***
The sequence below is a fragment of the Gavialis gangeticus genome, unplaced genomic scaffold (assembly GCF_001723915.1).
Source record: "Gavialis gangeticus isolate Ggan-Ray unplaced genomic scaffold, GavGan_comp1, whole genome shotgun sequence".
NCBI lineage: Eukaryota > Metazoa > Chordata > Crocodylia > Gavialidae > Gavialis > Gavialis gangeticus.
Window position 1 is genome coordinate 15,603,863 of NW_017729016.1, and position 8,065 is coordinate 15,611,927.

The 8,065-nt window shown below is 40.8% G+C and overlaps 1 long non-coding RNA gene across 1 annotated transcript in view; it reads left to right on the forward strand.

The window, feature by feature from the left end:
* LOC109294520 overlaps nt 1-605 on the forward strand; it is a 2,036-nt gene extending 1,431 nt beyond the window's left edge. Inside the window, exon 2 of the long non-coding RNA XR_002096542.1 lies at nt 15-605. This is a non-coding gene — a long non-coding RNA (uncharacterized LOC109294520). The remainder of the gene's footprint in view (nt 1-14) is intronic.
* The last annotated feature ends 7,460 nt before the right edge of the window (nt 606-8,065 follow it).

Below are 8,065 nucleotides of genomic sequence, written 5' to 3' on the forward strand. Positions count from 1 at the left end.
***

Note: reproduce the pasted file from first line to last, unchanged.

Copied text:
The sequence below is a fragment of the Gavialis gangeticus genome, unplaced genomic scaffold (assembly GCF_001723915.1).
Source record: "Gavialis gangeticus isolate Ggan-Ray unplaced genomic scaffold, GavGan_comp1, whole genome shotgun sequence".
NCBI lineage: Eukaryota > Metazoa > Chordata > Crocodylia > Gavialidae > Gavialis > Gavialis gangeticus.
Window position 1 is genome coordinate 15,603,863 of NW_017729016.1, and position 8,065 is coordinate 15,611,927.

The 8,065-nt window shown below is 40.8% G+C and overlaps 1 long non-coding RNA gene across 1 annotated transcript in view; it reads left to right on the forward strand.

The window, feature by feature from the left end:
* LOC109294520 overlaps nt 1-605 on the forward strand; it is a 2,036-nt gene extending 1,431 nt beyond the window's left edge. Inside the window, exon 2 of the long non-coding RNA XR_002096542.1 lies at nt 15-605. This is a non-coding gene — a long non-coding RNA (uncharacterized LOC109294520). The remainder of the gene's footprint in view (nt 1-14) is intronic.
* The last annotated feature ends 7,460 nt before the right edge of the window (nt 606-8,065 follow it).

Below are 8,065 nucleotides of genomic sequence, written 5' to 3' on the forward strand. Positions count from 1 at the left end.